Last year, an article was making the rounds proclaiming:
If you see a UI walkthrough, they blew it
Having been continually assaulted by shouting tutorials I was firmly in this camp. It makes sense at face value, since this is should be a good litmus test for simplicity and conveying purpose. It reminded me of If Mario Was made in 2010, a commentary on the tragic fall of game design from the thoughtful genius of Miyamoto to the tourettes-inspired Facebook posts of unlocked achievements.
My mind was made up, and I vowed to not make the same mistakes. Since then, a confluence of events pushed me to question the assumption that there’s no room for heavy-handed guidance or aiding context.
Our story begins with a suggestion — “let’s start an app club.” The idea was to hold the equivalent of a book club, except each week we’d choose one iPhone app that we would use for the week leading up to our meeting. We’d then reconvene to discuss what we liked, what we hated, and where we could borrow. This sounded like a great idea, but I found it hard to stay disciplined; I’d use the app a couple of times but couldn’t find real traction. During my best go, I had launched the app no more than 5 times. I coudn’t put a name to it, but I knew app club wasn’t for me.
A month later, we did some initial testing of the mobile app we were building with users. We had aspirations of building a simple, focused interface that would help new users get up to speed quickly. The overall feedback was positive, but it was hard to ignore something we heard several times: “I didn’t really know what to do.”
People had seen paper prototypes, and we had talked some focus groups through the initial on-boarding of the app. Pushing out our beta was the first real test without context or handholding…and we failed by not pitching our value proposition to the clients.
Wizards and tutorials are a pain to build and even more annoying to maintain. I was skeptical that we needed to resort to such solutions. After more thought about the medium I’m beginning to come around. On mobile devices, you’re never guaranteed that your app will be used consistently and uninterrupted. As a thought exercise, how often do you do something besides play a game for more than 5 minutes? During those 5 minutes, how often did you look away? How many times did you jump out of the app to answer a text message, etc?
Given that we’re still defining interactions on a mobile touch device, and given our lack of attention I believe it’s okay to give a pass to mobile apps that are trying to bridge this cognitive gap and keep us on track.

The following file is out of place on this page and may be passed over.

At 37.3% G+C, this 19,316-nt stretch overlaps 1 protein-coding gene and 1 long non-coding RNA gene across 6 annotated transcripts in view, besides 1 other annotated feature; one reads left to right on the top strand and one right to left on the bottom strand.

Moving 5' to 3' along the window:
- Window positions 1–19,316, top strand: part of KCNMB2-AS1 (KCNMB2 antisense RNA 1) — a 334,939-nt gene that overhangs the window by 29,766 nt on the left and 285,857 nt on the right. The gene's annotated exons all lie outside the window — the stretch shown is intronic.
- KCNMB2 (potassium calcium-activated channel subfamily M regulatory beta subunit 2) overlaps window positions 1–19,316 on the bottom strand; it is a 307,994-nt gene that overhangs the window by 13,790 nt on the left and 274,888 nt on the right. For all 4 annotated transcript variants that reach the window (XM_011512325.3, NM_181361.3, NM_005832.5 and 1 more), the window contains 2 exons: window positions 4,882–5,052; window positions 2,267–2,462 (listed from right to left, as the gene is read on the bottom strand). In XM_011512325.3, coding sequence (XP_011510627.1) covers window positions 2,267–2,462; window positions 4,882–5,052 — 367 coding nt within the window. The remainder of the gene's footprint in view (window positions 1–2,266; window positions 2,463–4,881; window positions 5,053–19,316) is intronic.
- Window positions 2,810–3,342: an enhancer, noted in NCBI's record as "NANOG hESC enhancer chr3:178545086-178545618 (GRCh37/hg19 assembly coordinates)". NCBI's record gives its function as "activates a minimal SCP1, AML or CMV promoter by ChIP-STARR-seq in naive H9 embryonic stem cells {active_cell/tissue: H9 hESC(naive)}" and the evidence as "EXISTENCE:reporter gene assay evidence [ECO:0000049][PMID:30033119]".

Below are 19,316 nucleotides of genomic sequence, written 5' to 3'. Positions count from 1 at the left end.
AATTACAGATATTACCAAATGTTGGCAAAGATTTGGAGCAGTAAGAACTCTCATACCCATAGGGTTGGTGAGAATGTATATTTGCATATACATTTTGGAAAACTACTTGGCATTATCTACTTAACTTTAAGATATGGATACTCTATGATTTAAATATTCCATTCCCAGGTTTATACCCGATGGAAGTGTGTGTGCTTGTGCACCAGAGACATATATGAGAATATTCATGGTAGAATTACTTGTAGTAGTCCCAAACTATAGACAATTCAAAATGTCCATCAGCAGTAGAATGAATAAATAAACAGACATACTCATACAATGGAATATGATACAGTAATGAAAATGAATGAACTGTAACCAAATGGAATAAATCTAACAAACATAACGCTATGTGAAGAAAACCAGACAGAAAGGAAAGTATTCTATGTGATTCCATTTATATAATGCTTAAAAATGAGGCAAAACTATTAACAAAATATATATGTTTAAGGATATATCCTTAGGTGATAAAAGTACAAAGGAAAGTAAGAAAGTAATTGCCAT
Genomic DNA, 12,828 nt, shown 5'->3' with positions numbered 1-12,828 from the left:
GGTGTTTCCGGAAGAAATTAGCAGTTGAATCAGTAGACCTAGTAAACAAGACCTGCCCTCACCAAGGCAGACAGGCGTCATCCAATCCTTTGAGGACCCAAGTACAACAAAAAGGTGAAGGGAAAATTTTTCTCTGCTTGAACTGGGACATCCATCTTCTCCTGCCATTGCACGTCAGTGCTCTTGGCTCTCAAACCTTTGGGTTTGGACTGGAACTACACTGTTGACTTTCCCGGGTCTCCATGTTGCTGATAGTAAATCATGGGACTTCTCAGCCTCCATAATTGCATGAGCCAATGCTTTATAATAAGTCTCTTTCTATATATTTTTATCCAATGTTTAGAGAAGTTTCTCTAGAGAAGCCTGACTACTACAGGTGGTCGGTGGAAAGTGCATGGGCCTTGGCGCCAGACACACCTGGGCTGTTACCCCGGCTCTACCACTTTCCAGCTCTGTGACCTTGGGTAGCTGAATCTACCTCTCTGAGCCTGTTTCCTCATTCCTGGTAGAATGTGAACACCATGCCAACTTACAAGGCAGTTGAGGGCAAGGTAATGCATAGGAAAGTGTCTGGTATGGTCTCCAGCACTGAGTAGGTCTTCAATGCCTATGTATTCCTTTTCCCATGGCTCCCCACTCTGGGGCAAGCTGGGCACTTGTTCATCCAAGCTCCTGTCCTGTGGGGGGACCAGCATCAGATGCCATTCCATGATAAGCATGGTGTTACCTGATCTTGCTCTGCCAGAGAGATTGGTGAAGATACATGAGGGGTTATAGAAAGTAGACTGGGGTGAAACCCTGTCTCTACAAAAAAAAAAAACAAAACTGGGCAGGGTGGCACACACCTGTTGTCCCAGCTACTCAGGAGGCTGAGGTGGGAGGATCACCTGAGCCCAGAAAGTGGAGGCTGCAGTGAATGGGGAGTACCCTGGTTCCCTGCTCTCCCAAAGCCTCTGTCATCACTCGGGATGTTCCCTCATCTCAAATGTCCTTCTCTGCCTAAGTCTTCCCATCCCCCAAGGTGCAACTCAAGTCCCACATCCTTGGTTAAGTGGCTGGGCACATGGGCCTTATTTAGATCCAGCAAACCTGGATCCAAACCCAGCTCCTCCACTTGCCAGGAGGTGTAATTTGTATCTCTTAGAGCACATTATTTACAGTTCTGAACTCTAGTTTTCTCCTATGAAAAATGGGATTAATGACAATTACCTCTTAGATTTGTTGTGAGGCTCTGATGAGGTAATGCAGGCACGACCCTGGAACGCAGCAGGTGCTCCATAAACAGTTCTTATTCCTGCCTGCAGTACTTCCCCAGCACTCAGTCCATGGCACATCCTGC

Techniques to Watch
I don’t have all the answers to where that balance lies, but here are a few patterns I hope to borrow heavily from:
are Apple’s term for specifically guiding a user by pointing out a control/interaction. Apple actually introduced this in 1995 (!), back when we were all learning a new interface (the GUI). The main aspect of the coach marks is that they are dimmed out when the appear behind the guide window itself
While they might seem cheesy, they shortcut the cognitive processing somebody performs when looking at a novel interface.
…which begs the question, “Why are we creating so many new patterns for interaction?” As Dan Saffer describes in his book, Microinteraction, the limited space plus introduction of touch and gestures provides the opportunity for ‘Invisible triggers.’ Triggers refer to actions that you initiate while using a product. An invisible trigger could be hitting the Volume Down button on an iPhone while it’s ringing to mute it. It turns out that iOS is chock full of these triggers, yet you may never discover them except via trial and error or word of mouth. App developers have taken a cue from Apple and gone nuts with these (often non-intuitive) gestures. Which leads me to…
Coined by LayerVault, Progressive Reduction refers to the gradual removal of context as a user becomes an expert. This screenshot represents a feature they call Signposting.
Within LayerVault, all of your revisions are private. Signposts allow you to pluck revisions from a design’s timeline and expose them to a client or teammate. It’s incredibly useful but also slightly ambiguous at first.
Our Signposting button starts out as a large icon with a label. When you’ve demonstrated proficiency, we remove the label. After you’ve become a total pro, we de-emphasize the button altogether.
LayerVault creates a proficiency profile for every user — when you’re an expert, they get out of the way.
As we get comfortable with the new normal of spending our time on underpowered, under-internetted devices, we’ll continue to discover and refine techniques that kickstart the process of understanding. When discussing the theme of coaching with a colleague of mine, Steve Berry, he mentioned that “Instructions are the list of things you did wrong.” Funnily enough, an art teacher of his had used that line in a completely analog context. Clearly we have been down this road before, but it’s important to recognize that mobile is a new interface that requires more actively providing context to get past the distractions of our splintered attention.
Which techniques and patterns have you found to be effective in mobile?
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